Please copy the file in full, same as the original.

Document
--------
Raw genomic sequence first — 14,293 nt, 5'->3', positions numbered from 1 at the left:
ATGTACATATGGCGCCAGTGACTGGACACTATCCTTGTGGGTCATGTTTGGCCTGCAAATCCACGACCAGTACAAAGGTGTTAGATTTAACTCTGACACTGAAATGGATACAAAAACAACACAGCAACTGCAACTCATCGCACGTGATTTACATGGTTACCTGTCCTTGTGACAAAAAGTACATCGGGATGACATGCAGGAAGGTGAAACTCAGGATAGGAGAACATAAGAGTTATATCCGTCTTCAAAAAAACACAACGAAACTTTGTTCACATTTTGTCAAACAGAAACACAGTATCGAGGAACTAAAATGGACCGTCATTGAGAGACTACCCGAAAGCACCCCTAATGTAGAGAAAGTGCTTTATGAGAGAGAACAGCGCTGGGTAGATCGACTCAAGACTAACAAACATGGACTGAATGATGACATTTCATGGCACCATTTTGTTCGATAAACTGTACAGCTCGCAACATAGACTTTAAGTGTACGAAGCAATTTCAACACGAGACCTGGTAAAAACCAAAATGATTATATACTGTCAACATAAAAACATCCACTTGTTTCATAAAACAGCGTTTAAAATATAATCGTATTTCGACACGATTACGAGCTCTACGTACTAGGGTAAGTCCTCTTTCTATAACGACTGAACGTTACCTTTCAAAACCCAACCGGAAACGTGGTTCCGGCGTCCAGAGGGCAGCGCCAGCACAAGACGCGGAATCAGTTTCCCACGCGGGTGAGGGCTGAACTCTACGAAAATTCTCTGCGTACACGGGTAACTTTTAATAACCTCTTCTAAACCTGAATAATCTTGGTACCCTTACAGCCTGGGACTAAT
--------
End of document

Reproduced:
Raw genomic sequence first — 14,293 nt, 5'->3', positions numbered from 1 at the left:
ATGTACATATGGCGCCAGTGACTGGACACTATCCTTGTGGGTCATGTTTGGCCTGCAAATCCACGACCAGTACAAAGGTGTTAGATTTAACTCTGACACTGAAATGGATACAAAAACAACACAGCAACTGCAACTCATCGCACGTGATTTACATGGTTACCTGTCCTTGTGACAAAAAGTACATCGGGATGACATGCAGGAAGGTGAAACTCAGGATAGGAGAACATAAGAGTTATATCCGTCTTCAAAAAAACACAACGAAACTTTGTTCACATTTTGTCAAACAGAAACACAGTATCGAGGAACTAAAATGGACCGTCATTGAGAGACTACCCGAAAGCACCCCTAATGTAGAGAAAGTGCTTTATGAGAGAGAACAGCGCTGGGTAGATCGACTCAAGACTAACAAACATGGACTGAATGATGACATTTCATGGCACCATTTTGTTCGATAAACTGTACAGCTCGCAACATAGACTTTAAGTGTACGAAGCAATTTCAACACGAGACCTGGTAAAAACCAAAATGATTATATACTGTCAACATAAAAACATCCACTTGTTTCATAAAACAGCGTTTAAAATATAATCGTATTTCGACACGATTACGAGCTCTACGTACTAGGGTAAGTCCTCTTTCTATAACGACTGAACGTTACCTTTCAAAACCCAACCGGAAACGTGGTTCCGGCGTCCAGAGGGCAGCGCCAGCACAAGACGCGGAATCAGTTTCCCACGCGGGTGAGGGCTGAACTCTACGAAAATTCTCTGCGTACACGGGTAACTTTTAATAACCTCTTCTAAACCTGAATAATCTTGGTACCCTTACAGCCTGGGACTAAT